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Newsflash! A Woman Admits She Isn’t Perfect!!!

Photo by Celia Ortega on Unsplash
EnSpirit suggested we look at ‘Your Greatest Mistake’ as the focus of an article.

My immediate response was to draw a complete blank.

Me? Make a mistake? Surely not.

How do you interpret ‘Your Greatest Mistake’?


Do you think

“What did I do wrong?” or
“What was my biggest regret?” Or do you ask
“What was the unexpected thing I did that was not supposed to happen, which I saw as a mistake but was the greatest thing that could have happened to me?”

My greatest mistake is not the one where I was left with regret over what happened, where I went wrong, was inexperienced, or where I didn’t follow the plan.

I have always viewed my mistakes as a tool to move me forward, a stepping stone to better things, once I had worked out what NOT to do!

So, my BEST mistake was when I became a teacher in a primary school.

It was wrong for me on so many levels.

As a right brain creative I now know that I am in my flow when I am unrestricted, free to challenge, take on new opportunities, push boundaries and tackle the unknown.

Now put that free spirit in a space where EVERYTHING is planned, where curriculum is king, policy is restrictive and fear abounds from the ever present OFSTED inspector. You can understand how I quickly suffocated in this world.

What did this look like in reality?

Well I was often in trouble for being a maverick teacher; brought before the head for not following the rules, and told by my fellow teachers ‘you can’t do that!’

My mission was to teach and empower the children in my care (primary age).


Sadly the national curriculum was bent on boring them to death. I asked myself, on what planet was it ok to spend a WHOLE TERM using one book across 3 subject areas to provide lessons.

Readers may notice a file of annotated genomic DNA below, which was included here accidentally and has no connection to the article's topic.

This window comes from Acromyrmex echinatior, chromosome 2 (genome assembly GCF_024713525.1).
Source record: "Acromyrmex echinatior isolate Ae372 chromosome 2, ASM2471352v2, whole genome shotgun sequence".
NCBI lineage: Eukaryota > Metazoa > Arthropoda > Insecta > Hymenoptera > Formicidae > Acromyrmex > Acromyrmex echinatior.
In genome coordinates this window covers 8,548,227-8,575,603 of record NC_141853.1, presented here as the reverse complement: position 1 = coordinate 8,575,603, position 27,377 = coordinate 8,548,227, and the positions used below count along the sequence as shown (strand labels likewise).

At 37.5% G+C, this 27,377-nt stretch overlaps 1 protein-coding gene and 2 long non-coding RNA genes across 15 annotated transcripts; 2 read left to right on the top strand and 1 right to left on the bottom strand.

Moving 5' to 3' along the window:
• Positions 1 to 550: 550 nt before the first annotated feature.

If I was bored how on earth were young children going to manage?

I always maintain that the National Curriculum was invented to keep poor teachers up to a certain level, and not for each school to slavishly follow, strangling the creativity in good teachers.

For this I hold Head Teachers responsible: they should be brave enough to recognise their best staff and encourage their genius by offering greater freedom.

Too many Heads are held back by fear of the unknown, of repercussions, of criticism. They have a tough job.

Despite all of this I loved my time spent in the classroom; we had a ball.

The eight years I spent in schools saw me develop and maintain mini lessons to help children who were challenged in their gross and fine motor skills, which prevented them from enjoying a normal school life.

We arranged an ever changing smorgasbord of activities that, for example, improved their balance, which in turn had a beneficial impact on their handwriting.

We taught them how to skip which boosted their confidence in their peer groups. This saw the parents coming in to thank us through tears, because of the amazing impact it had had on their children.

Not unsurprisingly this small innovation enabled the school to attain an ‘outstanding’ accreditation for the school.

These children were the ones wearing the labels of ADHD, Aspergers, Autism, and all manner of ‘special needs’. All that they needed was to have an individual plan to support them where they were at.

Why would we put them in a literacy class and expect them to write a story when they couldn’t even sit still.

The red tape and restrictive environment eventually got to me and I could no longer battle through to be the best me that I could be.